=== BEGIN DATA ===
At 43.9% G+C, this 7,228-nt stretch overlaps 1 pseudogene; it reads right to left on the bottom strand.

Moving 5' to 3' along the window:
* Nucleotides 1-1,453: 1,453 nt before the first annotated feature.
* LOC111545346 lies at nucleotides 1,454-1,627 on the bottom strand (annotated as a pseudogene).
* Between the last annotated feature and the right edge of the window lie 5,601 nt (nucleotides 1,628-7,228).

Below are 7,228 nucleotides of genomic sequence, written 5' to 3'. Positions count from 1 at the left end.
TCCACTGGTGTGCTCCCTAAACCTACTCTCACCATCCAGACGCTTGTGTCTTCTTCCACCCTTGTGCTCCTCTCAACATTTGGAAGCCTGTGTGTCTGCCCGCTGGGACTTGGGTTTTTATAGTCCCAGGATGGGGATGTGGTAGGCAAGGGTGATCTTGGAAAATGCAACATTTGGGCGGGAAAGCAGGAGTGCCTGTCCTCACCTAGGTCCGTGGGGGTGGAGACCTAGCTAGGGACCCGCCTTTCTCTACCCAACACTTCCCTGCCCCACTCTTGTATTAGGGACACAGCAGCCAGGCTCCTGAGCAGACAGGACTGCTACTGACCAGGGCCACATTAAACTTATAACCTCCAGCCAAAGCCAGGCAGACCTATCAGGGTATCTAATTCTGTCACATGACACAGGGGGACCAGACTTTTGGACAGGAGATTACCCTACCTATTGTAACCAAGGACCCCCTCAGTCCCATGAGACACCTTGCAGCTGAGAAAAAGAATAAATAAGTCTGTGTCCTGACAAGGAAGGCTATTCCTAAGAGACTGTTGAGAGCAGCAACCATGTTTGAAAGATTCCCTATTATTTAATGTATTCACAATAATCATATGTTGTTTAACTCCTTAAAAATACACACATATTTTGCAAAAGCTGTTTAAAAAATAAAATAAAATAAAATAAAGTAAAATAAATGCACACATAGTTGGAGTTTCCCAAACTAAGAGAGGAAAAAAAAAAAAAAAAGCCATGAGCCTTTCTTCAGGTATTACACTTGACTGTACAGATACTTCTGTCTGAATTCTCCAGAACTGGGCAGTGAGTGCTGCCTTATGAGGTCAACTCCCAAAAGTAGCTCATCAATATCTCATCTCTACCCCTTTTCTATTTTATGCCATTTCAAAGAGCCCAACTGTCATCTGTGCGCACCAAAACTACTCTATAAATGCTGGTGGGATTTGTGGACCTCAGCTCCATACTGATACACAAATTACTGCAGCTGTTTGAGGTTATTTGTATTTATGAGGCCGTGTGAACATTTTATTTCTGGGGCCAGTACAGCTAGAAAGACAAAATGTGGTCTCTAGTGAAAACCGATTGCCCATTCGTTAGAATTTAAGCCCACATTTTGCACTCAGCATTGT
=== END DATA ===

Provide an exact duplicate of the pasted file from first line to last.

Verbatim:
At 43.9% G+C, this 7,228-nt stretch overlaps 1 pseudogene; it reads right to left on the bottom strand.

Moving 5' to 3' along the window:
* Nucleotides 1-1,453: 1,453 nt before the first annotated feature.
* LOC111545346 lies at nucleotides 1,454-1,627 on the bottom strand (annotated as a pseudogene).
* Between the last annotated feature and the right edge of the window lie 5,601 nt (nucleotides 1,628-7,228).

Below are 7,228 nucleotides of genomic sequence, written 5' to 3'. Positions count from 1 at the left end.
TCCACTGGTGTGCTCCCTAAACCTACTCTCACCATCCAGACGCTTGTGTCTTCTTCCACCCTTGTGCTCCTCTCAACATTTGGAAGCCTGTGTGTCTGCCCGCTGGGACTTGGGTTTTTATAGTCCCAGGATGGGGATGTGGTAGGCAAGGGTGATCTTGGAAAATGCAACATTTGGGCGGGAAAGCAGGAGTGCCTGTCCTCACCTAGGTCCGTGGGGGTGGAGACCTAGCTAGGGACCCGCCTTTCTCTACCCAACACTTCCCTGCCCCACTCTTGTATTAGGGACACAGCAGCCAGGCTCCTGAGCAGACAGGACTGCTACTGACCAGGGCCACATTAAACTTATAACCTCCAGCCAAAGCCAGGCAGACCTATCAGGGTATCTAATTCTGTCACATGACACAGGGGGACCAGACTTTTGGACAGGAGATTACCCTACCTATTGTAACCAAGGACCCCCTCAGTCCCATGAGACACCTTGCAGCTGAGAAAAAGAATAAATAAGTCTGTGTCCTGACAAGGAAGGCTATTCCTAAGAGACTGTTGAGAGCAGCAACCATGTTTGAAAGATTCCCTATTATTTAATGTATTCACAATAATCATATGTTGTTTAACTCCTTAAAAATACACACATATTTTGCAAAAGCTGTTTAAAAAATAAAATAAAATAAAATAAAGTAAAATAAATGCACACATAGTTGGAGTTTCCCAAACTAAGAGAGGAAAAAAAAAAAAAAAAGCCATGAGCCTTTCTTCAGGTATTACACTTGACTGTACAGATACTTCTGTCTGAATTCTCCAGAACTGGGCAGTGAGTGCTGCCTTATGAGGTCAACTCCCAAAAGTAGCTCATCAATATCTCATCTCTACCCCTTTTCTATTTTATGCCATTTCAAAGAGCCCAACTGTCATCTGTGCGCACCAAAACTACTCTATAAATGCTGGTGGGATTTGTGGACCTCAGCTCCATACTGATACACAAATTACTGCAGCTGTTTGAGGTTATTTGTATTTATGAGGCCGTGTGAACATTTTATTTCTGGGGCCAGTACAGCTAGAAAGACAAAATGTGGTCTCTAGTGAAAACCGATTGCCCATTCGTTAGAATTTAAGCCCACATTTTGCACTCAGCATTGT